Dreaming in Spanish

Inspired by original 1920s homes on the Peninsula, Catherine and Doug Carlisle-Roven leveled a 1955 tract home in the Hollywood Riviera to make room for an entertaining family haven.

 

"My parents built their home here in 1948. When I was growing up, I always admired the beautiful, old Spanish architecture in the area,” says Catherine Carlisle-Roven of the Hollywood Riviera neighborhood she’s lived in most of her life.

The Carlisle-Rovens resided at their own aging property for 10 years with their two boys, Jordan and Trevor, when they finally decided they had outgrown it and required a major update.

They hired Redondo Beach-based architect Doug Leach in 1996 for what was intended to be an addition and remodeling project.

When the original architectural drawings were not approved by the city due to neighborhood compatibility concerns, Doug went back to the drafting table and designed a completely new home. Guided by maximizing the ocean view and the Carlisle-Rovens' Spanish design vision—which included numerous arches and niches, open spaces with a great flow (inside and out) and a lot of natural light—the new plans included demolition of the existing structure and soil re-grading to reduce the property height.

After the city approved the revised project, Matt Kroha of TriSam Development in Torrance was selected to build the house. Along with his general contracting expertise, he brought his personal passion for Spanish architecture to the project. According to Doug, they made a good contractor choice.

“We have stayed friends, which says a lot after going through a year-long construction project of this quality and magnitude,” he says. “Matt is unlike what most people perceive as your ‘typical’ general contractor. He has an artistic eye, which is helpful in the full swing of construction when changes are made on the fly. We also completed the home close to our budget—even with a number of changes.”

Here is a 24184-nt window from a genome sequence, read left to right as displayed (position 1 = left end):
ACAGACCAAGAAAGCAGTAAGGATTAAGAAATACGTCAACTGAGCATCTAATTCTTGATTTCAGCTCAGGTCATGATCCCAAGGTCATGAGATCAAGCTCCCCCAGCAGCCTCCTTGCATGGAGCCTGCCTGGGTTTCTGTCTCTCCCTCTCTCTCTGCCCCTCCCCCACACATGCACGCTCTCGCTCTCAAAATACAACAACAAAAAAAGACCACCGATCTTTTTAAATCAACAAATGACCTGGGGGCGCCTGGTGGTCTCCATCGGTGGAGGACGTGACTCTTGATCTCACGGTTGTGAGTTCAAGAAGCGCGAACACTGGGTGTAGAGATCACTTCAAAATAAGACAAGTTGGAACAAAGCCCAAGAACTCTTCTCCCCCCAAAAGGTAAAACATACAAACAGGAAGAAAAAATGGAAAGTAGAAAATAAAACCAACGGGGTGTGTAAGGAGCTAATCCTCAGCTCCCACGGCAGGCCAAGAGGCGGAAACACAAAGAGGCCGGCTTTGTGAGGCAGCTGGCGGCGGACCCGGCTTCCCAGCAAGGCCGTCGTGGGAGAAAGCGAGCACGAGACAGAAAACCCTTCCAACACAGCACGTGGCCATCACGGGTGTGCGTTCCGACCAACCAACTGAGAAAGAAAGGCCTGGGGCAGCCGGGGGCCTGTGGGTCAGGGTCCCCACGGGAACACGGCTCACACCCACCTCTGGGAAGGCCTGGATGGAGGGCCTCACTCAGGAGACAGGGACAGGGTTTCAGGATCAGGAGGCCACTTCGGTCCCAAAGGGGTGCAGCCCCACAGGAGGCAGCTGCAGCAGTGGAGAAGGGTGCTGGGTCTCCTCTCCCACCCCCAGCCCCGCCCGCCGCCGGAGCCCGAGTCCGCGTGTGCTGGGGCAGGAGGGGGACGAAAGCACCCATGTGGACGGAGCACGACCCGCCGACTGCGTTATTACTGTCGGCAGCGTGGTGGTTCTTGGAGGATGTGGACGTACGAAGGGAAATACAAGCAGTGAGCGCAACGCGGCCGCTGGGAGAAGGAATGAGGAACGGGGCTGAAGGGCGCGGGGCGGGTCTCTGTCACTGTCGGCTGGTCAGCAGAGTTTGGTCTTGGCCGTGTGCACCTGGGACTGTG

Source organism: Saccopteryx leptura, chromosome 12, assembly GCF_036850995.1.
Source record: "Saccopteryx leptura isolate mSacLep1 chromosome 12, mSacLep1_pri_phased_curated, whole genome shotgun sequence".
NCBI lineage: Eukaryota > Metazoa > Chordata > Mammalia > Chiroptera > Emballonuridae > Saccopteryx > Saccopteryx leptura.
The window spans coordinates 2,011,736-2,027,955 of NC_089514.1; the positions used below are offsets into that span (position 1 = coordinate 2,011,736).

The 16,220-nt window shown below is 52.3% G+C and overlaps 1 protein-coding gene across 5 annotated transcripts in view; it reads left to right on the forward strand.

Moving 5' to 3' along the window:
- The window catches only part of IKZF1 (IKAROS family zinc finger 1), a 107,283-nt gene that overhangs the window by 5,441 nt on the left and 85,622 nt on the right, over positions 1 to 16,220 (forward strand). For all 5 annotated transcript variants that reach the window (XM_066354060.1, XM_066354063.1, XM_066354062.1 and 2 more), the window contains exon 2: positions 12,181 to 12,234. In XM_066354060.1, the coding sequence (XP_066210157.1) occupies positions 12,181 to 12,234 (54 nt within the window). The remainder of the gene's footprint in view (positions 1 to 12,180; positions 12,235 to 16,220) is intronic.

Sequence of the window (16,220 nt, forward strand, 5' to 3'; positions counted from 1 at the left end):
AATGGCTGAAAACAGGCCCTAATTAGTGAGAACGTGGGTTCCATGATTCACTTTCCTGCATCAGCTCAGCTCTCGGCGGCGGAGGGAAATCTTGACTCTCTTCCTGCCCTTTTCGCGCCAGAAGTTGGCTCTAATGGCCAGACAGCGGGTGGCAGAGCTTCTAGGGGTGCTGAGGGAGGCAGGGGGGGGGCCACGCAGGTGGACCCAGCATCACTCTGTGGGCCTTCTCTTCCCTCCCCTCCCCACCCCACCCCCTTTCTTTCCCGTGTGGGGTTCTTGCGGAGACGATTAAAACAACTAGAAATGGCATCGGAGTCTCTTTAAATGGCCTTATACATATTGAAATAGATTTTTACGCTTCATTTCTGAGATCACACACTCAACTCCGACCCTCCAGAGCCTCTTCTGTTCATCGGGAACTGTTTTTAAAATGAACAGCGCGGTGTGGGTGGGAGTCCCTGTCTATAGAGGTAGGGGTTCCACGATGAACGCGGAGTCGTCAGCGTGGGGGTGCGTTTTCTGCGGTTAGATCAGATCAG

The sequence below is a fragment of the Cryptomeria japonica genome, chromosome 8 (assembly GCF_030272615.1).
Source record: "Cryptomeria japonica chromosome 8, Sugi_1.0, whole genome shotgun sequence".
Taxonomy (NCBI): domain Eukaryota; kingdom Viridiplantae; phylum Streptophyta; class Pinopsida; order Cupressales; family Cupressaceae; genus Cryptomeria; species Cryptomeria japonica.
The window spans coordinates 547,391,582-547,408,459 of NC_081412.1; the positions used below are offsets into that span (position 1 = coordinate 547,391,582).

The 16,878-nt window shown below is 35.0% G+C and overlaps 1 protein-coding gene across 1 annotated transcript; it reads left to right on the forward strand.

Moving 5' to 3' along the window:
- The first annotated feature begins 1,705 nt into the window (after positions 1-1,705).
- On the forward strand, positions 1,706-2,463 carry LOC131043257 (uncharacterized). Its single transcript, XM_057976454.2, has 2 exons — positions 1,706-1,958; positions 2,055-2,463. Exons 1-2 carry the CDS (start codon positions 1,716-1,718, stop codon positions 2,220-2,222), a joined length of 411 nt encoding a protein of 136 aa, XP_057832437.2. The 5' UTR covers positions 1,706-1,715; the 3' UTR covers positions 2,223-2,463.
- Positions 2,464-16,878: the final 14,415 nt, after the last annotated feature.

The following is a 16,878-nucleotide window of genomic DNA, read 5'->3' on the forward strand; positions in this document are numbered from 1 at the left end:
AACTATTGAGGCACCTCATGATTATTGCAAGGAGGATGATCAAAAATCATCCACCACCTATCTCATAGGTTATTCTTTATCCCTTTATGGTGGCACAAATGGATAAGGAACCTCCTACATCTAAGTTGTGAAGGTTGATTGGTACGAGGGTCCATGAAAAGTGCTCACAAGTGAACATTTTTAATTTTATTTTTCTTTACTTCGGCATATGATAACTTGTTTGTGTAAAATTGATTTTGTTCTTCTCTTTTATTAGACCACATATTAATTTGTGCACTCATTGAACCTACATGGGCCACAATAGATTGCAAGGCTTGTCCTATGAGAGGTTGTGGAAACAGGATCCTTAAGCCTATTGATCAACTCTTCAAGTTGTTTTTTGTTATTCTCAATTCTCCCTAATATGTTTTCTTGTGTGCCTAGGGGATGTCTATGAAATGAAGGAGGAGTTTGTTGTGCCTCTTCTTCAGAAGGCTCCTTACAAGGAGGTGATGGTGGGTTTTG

The hand-carved entry door from Mexico complements the stucco-and-clay tiled roof exterior and sets the stage for the harmoniously eclectic interior that boasts three bedrooms, four bathrooms, a hexagon crow’s nest-style upper room with a sundeck, and a basement family room and wine cellar. A special outdoor architectural feature is Doug’s favorite living space.

“It is our open air fire pit fountain ‘room,’ which is in a sunken area where the ocean view is the best,” says Doug. “It is a half-moon-shaped mini-amphitheater where we spend evenings talking, relaxing and listening to music after a long day.”

French doors and large windows fill the home with the desired abundance of natural light. Hand-forged wrought iron interior and exterior architectural detailing create old-world visual interest. Red oak wood floors complement the Saltillo floor tiles that Matt purchased in Mexico, and exposed wood beams richly contrast crisp, white ceilings and walls and bold accent colors.

 

 

 

 

 

The decorative tiles were made in Mexico, Oregon and Portugal and include some great finds from Classic Tile in Hermosa Beach. Rustic, hand-painted custom cabinetry throughout the house balances and softens the stone, tile, glass and iron materials.

Catherine’s natural artistic talent rounded out the team when she took the interior design lead. The rich, warm color palette, furnishings and finishes she selected were inspired by Spanish architecture and complemented by compatible Southwestern U.S., Mexican, Portuguese, Italian, Central American and South American design elements.  

Furnishings include family heirlooms mixed with other antiques (including a Steinway piano) and new pieces from various sources, including Dennee’s Distinctive Furnishings in the Riviera Village and Arte de Mexico in North Hollywood. Collectibles and artifacts from the U.S. and abroad include hand-crafted kachina dolls, rugs, pottery, tapestries, religious crosses, masks and wood-carved statues. But the Carlisle-Rovens’ favorite art pieces that adorn their walls are by their illustrator son, Jordan, and childhood art created by both of their sons.

“When I think about building our house, what comes to mind is how much we enjoyed it,” shares Catherine. “I sometimes hear people talk about how horrible the experience was for them, but we loved it.”

 

  

 

 

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